Consider Middlemarch, possibly her greatest work, where the emphasis is on the community itself and the burgeoning romances are only part of the big picture. She subverts the marriage of true minds–Lydgate and Dorothea, two peas in a pod of innocence and idealism–and instead pairs them with partners who, in Lydgate’s case, are far their inferior. And Dorothea and Rufus Sewell, oops, Will Ladislaw–well, I can only conclude that he’s great in the sack and has the right sort of politics, certainly nothing to turn up one’s nose at, yet I digress–I’m left feeling that she sacrifices herself to romance. And I certainly think Mary Garth could have done better than Fred Vincy. Of course Eliot was smart enough to know that if she paired up Lydgate and Dorothea, there would be no book; that the troubling and imperfect relationships and their uncertain outcomes makes the book a brilliant masterpiece.

    Now I love Daniel Deronda for similar reasons–the relationships aren’t what you think they’re going to be–and there’s no overt happy ending but a huge amount of interwoven complexity. She took the risk of trying to write about a truly good hero–Daniel, making a journey of discovery into his origins, forging his own destiny–and even she couldn’t quite do it. Daniel is really only interesting when he’s suffering, upon rare occasions, some sort of negative feelings–when he acknowledges his own snobbishness in becoming associated with a family of Jewish shopkeepers (oh, the vulgarity! How embarrassingly materialistic they are!). So Daniel is the turkey at the Thanksgiving dinner, handsome to look at, but a bit bland and occasionally dry. The rest of the book–the gravy and yams and cranberries and the rest of the delicious accompaniments, the fabulous secondary characters and their love interests and concerns–is Eliot’s unconventional triumph.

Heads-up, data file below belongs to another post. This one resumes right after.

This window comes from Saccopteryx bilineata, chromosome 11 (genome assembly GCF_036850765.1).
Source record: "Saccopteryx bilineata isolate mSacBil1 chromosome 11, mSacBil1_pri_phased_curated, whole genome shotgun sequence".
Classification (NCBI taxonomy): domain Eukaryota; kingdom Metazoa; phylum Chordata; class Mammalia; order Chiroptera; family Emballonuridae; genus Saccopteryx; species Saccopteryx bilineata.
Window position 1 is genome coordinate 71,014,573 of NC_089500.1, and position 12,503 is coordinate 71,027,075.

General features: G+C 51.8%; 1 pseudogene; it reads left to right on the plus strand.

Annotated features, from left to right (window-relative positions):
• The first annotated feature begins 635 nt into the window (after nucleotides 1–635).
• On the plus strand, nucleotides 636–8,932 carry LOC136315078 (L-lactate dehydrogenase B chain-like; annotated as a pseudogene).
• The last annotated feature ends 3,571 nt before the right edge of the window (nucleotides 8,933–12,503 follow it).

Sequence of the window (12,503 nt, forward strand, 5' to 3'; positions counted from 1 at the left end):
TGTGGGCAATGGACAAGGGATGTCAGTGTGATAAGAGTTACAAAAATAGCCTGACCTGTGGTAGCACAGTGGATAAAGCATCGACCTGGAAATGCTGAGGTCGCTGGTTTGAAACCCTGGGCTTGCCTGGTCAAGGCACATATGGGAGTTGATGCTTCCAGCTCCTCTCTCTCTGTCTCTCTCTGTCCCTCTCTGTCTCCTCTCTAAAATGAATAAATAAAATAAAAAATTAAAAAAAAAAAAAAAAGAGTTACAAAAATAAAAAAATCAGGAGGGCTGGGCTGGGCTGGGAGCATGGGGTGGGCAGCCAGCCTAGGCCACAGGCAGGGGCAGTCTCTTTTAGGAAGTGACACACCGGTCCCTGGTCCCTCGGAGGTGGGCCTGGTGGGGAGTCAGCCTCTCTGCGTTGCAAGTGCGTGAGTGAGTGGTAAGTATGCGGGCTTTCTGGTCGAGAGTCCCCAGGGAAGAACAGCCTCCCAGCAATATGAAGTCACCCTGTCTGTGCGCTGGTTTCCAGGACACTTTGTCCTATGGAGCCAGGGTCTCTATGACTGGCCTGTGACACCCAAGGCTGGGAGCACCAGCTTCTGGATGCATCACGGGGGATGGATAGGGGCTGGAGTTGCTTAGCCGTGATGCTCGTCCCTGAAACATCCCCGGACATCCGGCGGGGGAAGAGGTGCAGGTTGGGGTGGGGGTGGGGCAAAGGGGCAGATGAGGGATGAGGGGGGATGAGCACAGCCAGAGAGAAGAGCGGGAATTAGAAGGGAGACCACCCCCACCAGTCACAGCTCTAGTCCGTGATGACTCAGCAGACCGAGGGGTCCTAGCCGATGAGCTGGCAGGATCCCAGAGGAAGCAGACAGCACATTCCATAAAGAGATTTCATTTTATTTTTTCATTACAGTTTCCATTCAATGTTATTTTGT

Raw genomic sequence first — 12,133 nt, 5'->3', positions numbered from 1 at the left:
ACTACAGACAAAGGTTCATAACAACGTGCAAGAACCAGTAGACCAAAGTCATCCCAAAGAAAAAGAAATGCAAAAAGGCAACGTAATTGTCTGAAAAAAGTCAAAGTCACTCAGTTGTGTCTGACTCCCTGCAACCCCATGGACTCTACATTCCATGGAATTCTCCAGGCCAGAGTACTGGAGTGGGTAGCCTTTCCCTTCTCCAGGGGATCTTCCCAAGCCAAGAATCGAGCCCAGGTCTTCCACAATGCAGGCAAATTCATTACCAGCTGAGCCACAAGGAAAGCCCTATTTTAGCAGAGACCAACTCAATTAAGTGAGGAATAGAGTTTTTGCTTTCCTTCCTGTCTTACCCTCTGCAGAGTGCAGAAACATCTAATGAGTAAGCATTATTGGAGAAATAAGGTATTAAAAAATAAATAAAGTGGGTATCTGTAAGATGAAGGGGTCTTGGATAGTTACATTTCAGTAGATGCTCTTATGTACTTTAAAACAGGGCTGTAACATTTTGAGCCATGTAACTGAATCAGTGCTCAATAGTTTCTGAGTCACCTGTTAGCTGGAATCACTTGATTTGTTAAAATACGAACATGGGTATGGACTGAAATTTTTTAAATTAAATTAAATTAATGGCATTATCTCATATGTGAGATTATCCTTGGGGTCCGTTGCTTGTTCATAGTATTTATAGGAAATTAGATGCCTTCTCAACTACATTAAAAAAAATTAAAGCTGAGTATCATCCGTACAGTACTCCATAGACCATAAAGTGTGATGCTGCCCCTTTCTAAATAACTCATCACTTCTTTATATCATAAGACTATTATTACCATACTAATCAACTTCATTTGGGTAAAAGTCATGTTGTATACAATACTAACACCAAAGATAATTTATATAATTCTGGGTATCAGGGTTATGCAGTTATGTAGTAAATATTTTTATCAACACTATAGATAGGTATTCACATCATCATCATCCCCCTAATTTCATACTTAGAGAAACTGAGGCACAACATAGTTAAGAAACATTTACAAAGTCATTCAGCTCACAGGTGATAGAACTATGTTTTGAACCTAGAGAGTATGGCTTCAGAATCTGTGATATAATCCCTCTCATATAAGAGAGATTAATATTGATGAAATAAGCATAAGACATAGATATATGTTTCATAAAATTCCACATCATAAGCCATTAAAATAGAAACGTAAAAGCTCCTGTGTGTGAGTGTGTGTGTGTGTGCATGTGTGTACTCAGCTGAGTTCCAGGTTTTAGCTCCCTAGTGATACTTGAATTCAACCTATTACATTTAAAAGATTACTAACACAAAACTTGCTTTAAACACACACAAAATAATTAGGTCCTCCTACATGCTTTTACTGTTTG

Have a great Thanksgiving, everyone.

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  • Reading

    Near misses with the classics

    Last week I blogged about favorite books when I was a kid including at least one writer loathed by teachers. That got me thinking about books forced upon me at school that nearlyput me off the authors for life. And in fact I recently re-read one of them, Cranford, and loved it (thanks, Pam Rosenthal, for suggesting it). I was wondering what other books, or authors, others encountered at the wrong time and place, school or elsewhere, and how you’ve come to terms–or not–with them.

    Cranford by Mrs. Gaskell was chosen by educators for its length, I think. It’s a very short novel, mainly a series of vignettes about life among the spinsters of a small provincial English town in the 1840s. I can’t really find any other reason to inflict it on a bunch of teenage girls who were fantasizing about marrying John, Paul, George, or Ringo. We were totally clueless about what the novel was even about or when it was set. I had the vague impression it was set in America, as there was a reference early on to “the railroad” and not railway–apparently an early Victorian term. I think we’d have responded much better to Wives and Daughters (yes, I’m always going on about Wives and Daughters), which is so romantic (but long), and with a decidely modern outlook on mother-daughter relationships. And then there’s always the hero and his famous knobstick in North and South (which I tried to re-read recently but found heavy going).

    Continuing the catalogue of literary disasters, we were also inflicted with Silas Marner by George Eliot. Guess what: it’s short. It’s a very difficult book. It’s particularly tedious if you’re trying to guess the inseam measurement of Mick and the boys. Now I think we would have loved the teenage angst of Mill on the Floss (not my favorite), or Dorothea and her toyboy Ladislaw in Middlemarch. Or even the uberhot Daniel Deronda (though he is fairly boring) and naughty Gwendolyn Harleth.


    Sadly, Thomas Hardy was represented by Under the Greenwood Tree. I still have no idea what it was about. I remember a lot of smock-clad yokels pontificating away about life, the universe, and everything, and a scene the teacher (bless her heart) described as being extremely risque, when the heroine appears at an open window with her hair down (the hopeless tart). It’s so sad. To think we could have had the rampant romanticism of Tess of the d’Urbervilles or Far from the Madding Crowd (both made into terrific movies).

    Tell us about your near misses!